The Daily

First Person

The Wizard of West Fifty-seventh Street

March 29, 2012 | by

Robert Silvers in the New York Review offices.

Our Spring Revel will take place on April 3. In anticipation of the event, the Daily is featuring a series of essays celebrating Robert Silvers, who is being honored this year with The Paris Review’s Hadada Prize.

My first encounter with Robert Silvers was with his sonorous and elegant voice, with its precise, slightly British diction. It must be said that most of my encounters over the years have been with the voice rather than the man, as we’ve met in person only a few times.

I first heard the voice in the summer of 1988. Back in the States after my first year of graduate school at Cambridge University, I somehow landed a job in the advertising department at The New York Review of Books. I can’t imagine I came by it entirely honestly, but I have no recollection of whose kindness may have opened the door. This was at the old address, 250 West Fifty-seventh Street, where entering the offices felt somehow like slipping in a back door, because you were immediately dwarfed by books. Mountainous, heavily laden shelves overhung the narrow, dark corridors, and people scurried quietly among them as if in fear—fear, I always thought, that like Leonard Bast they would be crushed by knowledge.

In the several months I worked in those offices—in the domain of Catherine Tice, at the elbow of a brassily confident assistant named Kim—I never laid eyes on either Bob or Barbara. (I had, on the other hand, many mad and wonderful conversations with the late Bob Tashman, who roved the office with apparently much time on his hands and who, although balding, had an impressive corona of hair emerging from his shirt collar. His long-worked-upon American Decameron, alas, we will never now see.) Bob and Barbara’s offices were down long tributaries of the book-lined hallways, unenterable by the likes of me. But I did, upon occasion, hear the magical voice. It was like hearing the Wizard of Oz. Whether he was speaking on the telephone or to an assistant, his interlocutors were inaudible, the authority of his inflections absolute, and his physical presence purely notional.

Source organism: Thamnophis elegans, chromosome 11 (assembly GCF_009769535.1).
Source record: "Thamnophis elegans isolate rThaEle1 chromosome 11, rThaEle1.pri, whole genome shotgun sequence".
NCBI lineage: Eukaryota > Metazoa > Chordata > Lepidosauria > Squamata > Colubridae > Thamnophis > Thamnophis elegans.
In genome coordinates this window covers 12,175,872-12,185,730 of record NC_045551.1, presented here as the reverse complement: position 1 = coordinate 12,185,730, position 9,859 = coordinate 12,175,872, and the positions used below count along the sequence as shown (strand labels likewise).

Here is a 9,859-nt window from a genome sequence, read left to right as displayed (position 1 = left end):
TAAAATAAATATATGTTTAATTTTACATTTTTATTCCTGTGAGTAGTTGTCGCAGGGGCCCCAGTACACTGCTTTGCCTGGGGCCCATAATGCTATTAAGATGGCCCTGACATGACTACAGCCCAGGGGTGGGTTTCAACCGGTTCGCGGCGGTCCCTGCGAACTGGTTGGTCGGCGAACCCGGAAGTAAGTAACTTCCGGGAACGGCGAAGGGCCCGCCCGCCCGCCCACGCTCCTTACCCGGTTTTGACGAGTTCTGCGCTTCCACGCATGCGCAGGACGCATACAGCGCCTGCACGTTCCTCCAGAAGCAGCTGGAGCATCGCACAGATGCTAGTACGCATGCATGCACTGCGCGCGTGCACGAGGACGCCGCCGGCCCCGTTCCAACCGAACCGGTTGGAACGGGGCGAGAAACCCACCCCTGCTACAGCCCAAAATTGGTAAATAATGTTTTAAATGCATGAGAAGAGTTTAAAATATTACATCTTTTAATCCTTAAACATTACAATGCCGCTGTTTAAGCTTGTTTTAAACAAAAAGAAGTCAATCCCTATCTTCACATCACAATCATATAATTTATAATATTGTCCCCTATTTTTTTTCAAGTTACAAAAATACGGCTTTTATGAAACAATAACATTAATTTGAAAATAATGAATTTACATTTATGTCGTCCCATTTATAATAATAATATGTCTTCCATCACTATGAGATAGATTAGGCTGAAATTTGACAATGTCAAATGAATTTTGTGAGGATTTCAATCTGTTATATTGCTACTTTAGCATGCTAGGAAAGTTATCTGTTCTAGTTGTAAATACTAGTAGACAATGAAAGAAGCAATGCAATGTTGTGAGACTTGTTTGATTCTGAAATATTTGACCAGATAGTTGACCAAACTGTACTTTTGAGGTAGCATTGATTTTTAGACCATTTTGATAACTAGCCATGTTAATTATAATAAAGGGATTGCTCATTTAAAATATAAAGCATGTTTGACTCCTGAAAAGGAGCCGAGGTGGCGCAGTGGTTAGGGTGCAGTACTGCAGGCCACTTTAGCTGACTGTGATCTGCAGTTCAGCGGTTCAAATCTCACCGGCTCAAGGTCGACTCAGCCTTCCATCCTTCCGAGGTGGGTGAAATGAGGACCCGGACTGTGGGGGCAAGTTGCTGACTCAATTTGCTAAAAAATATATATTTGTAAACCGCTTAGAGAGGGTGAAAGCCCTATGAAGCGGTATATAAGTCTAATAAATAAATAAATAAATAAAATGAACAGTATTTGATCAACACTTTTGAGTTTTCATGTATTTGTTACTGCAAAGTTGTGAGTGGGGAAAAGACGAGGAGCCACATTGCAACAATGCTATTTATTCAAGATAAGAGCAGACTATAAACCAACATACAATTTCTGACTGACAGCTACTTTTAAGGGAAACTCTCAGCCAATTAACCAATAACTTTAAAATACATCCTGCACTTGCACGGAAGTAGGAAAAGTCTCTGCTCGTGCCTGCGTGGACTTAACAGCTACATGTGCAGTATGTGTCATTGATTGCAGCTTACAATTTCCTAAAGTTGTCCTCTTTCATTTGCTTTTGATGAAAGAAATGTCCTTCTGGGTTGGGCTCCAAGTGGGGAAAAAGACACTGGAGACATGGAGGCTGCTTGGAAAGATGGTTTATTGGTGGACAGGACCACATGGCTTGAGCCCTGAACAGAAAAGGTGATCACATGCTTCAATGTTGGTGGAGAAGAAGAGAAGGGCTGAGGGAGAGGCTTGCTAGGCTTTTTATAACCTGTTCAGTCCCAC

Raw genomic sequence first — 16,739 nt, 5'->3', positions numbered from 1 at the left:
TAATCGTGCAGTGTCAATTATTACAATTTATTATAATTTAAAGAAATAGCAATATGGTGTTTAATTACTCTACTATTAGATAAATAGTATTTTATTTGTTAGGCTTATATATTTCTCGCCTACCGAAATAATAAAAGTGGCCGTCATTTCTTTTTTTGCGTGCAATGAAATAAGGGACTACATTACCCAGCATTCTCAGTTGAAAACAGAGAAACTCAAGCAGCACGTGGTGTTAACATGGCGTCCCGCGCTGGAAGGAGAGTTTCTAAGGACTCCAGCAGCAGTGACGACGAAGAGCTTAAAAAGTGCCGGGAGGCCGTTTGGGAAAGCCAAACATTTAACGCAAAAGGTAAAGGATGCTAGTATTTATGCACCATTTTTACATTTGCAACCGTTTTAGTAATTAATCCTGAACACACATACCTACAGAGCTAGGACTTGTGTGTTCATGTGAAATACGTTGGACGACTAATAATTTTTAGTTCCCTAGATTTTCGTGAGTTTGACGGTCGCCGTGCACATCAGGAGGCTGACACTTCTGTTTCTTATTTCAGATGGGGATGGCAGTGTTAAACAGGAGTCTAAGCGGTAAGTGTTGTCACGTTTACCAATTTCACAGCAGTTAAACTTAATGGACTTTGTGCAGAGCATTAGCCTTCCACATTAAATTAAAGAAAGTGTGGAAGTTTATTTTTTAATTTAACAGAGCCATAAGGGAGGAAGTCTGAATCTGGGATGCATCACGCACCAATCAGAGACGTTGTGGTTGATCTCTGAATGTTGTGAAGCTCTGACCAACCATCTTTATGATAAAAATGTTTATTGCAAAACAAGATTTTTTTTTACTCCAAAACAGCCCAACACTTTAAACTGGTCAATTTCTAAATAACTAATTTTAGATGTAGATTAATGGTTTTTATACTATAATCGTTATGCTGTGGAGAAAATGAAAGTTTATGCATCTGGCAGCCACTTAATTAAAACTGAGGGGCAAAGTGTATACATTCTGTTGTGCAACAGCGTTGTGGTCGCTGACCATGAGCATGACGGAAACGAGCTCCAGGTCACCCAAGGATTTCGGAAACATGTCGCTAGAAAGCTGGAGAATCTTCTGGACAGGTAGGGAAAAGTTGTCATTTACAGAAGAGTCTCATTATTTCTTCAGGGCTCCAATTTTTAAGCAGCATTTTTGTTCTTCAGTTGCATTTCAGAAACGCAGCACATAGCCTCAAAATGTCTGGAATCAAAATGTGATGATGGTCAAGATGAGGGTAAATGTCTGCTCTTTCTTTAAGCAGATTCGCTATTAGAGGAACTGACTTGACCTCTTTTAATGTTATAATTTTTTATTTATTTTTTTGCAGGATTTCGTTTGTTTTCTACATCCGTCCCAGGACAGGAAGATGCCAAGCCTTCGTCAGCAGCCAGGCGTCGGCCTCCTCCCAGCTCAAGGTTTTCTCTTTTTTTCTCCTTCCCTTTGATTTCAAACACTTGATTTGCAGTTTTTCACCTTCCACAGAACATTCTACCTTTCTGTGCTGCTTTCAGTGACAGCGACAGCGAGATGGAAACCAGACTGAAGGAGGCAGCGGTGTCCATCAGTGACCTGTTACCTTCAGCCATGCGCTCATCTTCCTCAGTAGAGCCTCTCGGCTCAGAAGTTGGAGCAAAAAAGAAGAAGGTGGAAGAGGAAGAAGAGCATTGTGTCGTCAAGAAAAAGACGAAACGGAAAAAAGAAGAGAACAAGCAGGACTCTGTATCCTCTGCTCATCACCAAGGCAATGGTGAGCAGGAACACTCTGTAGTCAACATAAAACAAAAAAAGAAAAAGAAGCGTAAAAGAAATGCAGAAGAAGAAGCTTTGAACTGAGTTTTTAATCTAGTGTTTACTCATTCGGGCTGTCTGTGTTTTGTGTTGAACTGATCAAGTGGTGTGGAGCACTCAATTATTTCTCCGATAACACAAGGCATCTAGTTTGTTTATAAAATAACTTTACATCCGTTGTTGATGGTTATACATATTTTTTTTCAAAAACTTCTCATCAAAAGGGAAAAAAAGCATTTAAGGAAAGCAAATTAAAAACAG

A little less than twenty years later, I wrote my first review for Bob. I’d written a couple of times for Barbara and was happily surprised when Bob asked me to write again for the magazine (the query that arrives in the still-thrilling form of an unanticipated Fed-Ex package containing a book and a letter). I think the first review I wrote for him was of Richard Ford’s The Lay of the Land. I was inevitably daunted, especially as I’d heard that Bob wasn’t much interested in fiction. I read and reread almost every word Ford had ever written in preparation for the piece, and took copious notes from the novel. When we came to discuss Ford’s characters, Bob knew not only the details of The Lay of the Land, but also what Frank Bascombe had been up to in the earlier novels (this was the third of a trilogy): it was as if he’d done his homework, too.

Now, most of our editorial exchange goes on by e-mail; but even five years ago, we would discuss changes over the telephone, often at 10 P.M. on a Sunday night. It seemed that Bob was never not at his desk. In every experience I’ve had, Bob’s editorial acumen has been confirmed and reconfirmed. But more impressively still, I’ve had him reveal, more than once, that he has himself read the novel at hand, and sometimes with more sensitivity than I have: in one early review I wrote for him, he pointed out, delicately, that I’d attributed a quotation to the wrong character, and upon another occasion, that I’d summarized an event in a misleading way. (If it is indeed true that he isn’t much interested in fiction, then I can only imagine how carefully he has read the nonfiction books.)

You’d think that nothing could be more terrifying than to be rebuked by a man of such eminence; but in fact, Bob is unfailingly generous and kind, someone who carefully suggests rather than commands alteration. He is an extraordinary editor in part because he is always respectful, of even the least of his contributors, or the least contribution.

It is curious, but somehow apt, that I still know Bob Silvers above all aurally. As I recall the timorous twenty-one-year-old I was when I worked in that office (who was for years thereafter able to cite demographic statistics about the Review’s readers, of which my favorite was that a New York Review reader publishes, on average, 0.5 books a year), that person could never have imagined the privilege of speaking to, let alone working with, the editor himself. And yet, if she were going to, never having seen the man himself, she could only have imagined his voice: that rich, distinctive, Anglicized bass that floated along the book-lined corridors, evoking awe and respect and, all these years later, much gratitude and pleasure also.

Claire Messud’s most recent novel is The Emperor’s Children.

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